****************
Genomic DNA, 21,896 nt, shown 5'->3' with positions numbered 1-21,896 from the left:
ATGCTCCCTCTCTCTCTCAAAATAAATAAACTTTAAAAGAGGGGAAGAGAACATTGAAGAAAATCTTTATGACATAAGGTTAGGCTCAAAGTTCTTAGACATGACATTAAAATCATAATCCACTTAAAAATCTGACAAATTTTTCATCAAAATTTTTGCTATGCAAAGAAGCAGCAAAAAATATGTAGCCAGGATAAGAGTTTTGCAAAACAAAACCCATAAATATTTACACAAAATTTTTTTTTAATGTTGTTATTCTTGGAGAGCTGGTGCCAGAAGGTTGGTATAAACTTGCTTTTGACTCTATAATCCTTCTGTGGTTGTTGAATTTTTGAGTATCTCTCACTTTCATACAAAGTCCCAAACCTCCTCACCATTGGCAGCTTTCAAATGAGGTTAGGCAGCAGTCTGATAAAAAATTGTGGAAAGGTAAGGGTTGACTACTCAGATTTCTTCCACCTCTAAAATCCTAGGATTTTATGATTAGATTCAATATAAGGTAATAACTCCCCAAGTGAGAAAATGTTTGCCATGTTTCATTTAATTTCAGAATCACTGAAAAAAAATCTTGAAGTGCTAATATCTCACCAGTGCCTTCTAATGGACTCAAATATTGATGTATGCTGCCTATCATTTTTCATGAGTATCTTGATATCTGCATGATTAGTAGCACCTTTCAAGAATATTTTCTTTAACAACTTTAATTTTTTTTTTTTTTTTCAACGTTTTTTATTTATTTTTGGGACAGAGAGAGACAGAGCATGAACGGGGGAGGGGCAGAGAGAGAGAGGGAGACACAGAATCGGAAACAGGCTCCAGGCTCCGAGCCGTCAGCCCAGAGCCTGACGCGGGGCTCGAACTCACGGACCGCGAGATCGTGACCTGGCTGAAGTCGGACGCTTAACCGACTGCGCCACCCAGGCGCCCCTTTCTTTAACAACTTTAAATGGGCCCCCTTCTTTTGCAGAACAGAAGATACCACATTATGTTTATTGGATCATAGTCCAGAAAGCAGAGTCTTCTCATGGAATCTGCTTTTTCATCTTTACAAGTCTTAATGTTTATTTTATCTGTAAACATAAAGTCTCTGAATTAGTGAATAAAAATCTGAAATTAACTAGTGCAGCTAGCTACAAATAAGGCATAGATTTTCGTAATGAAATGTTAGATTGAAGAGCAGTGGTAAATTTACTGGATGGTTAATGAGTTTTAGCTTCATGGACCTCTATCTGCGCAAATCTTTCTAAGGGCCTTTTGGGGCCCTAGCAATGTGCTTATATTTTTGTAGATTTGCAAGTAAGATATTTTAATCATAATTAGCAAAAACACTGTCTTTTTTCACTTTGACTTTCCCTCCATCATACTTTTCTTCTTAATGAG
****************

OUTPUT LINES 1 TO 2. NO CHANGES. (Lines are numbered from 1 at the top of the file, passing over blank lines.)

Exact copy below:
Genomic DNA, 21,896 nt, shown 5'->3' with positions numbered 1-21,896 from the left:
ATGCTCCCTCTCTCTCTCAAAATAAATAAACTTTAAAAGAGGGGAAGAGAACATTGAAGAAAATCTTTATGACATAAGGTTAGGCTCAAAGTTCTTAGACATGACATTAAAATCATAATCCACTTAAAAATCTGACAAATTTTTCATCAAAATTTTTGCTATGCAAAGAAGCAGCAAAAAATATGTAGCCAGGATAAGAGTTTTGCAAAACAAAACCCATAAATATTTACACAAAATTTTTTTTTAATGTTGTTATTCTTGGAGAGCTGGTGCCAGAAGGTTGGTATAAACTTGCTTTTGACTCTATAATCCTTCTGTGGTTGTTGAATTTTTGAGTATCTCTCACTTTCATACAAAGTCCCAAACCTCCTCACCATTGGCAGCTTTCAAATGAGGTTAGGCAGCAGTCTGATAAAAAATTGTGGAAAGGTAAGGGTTGACTACTCAGATTTCTTCCACCTCTAAAATCCTAGGATTTTATGATTAGATTCAATATAAGGTAATAACTCCCCAAGTGAGAAAATGTTTGCCATGTTTCATTTAATTTCAGAATCACTGAAAAAAAATCTTGAAGTGCTAATATCTCACCAGTGCCTTCTAATGGACTCAAATATTGATGTATGCTGCCTATCATTTTTCATGAGTATCTTGATATCTGCATGATTAGTAGCACCTTTCAAGAATATTTTCTTTAACAACTTTAATTTTTTTTTTTTTTTTCAACGTTTTTTATTTATTTTTGGGACAGAGAGAGACAGAGCATGAACGGGGGAGGGGCAGAGAGAGAGAGGGAGACACAGAATCGGAAACAGGCTCCAGGCTCCGAGCCGTCAGCCCAGAGCCTGACGCGGGGCTCGAACTCACGGACCGCGAGATCGTGACCTGGCTGAAGTCGGACGCTTAACCGACTGCGCCACCCAGGCGCCCCTTTCTTTAACAACTTTAAATGGGCCCCCTTCTTTTGCAGAACAGAAGATACCACATTATGTTTATTGGATCATAGTCCAGAAAGCAGAGTCTTCTCATGGAATCTGCTTTTTCATCTTTACAAGTCTTAATGTTTATTTTATCTGTAAACATAAAGTCTCTGAATTAGTGAATAAAAATCTGAAATTAACTAGTGCAGCTAGCTACAAATAAGGCATAGATTTTCGTAATGAAATGTTAGATTGAAGAGCAGTGGTAAATTTACTGGATGGTTAATGAGTTTTAGCTTCATGGACCTCTATCTGCGCAAATCTTTCTAAGGGCCTTTTGGGGCCCTAGCAATGTGCTTATATTTTTGTAGATTTGCAAGTAAGATATTTTAATCATAATTAGCAAAAACACTGTCTTTTTTCACTTTGACTTTCCCTCCATCATACTTTTCTTCTTAATGAG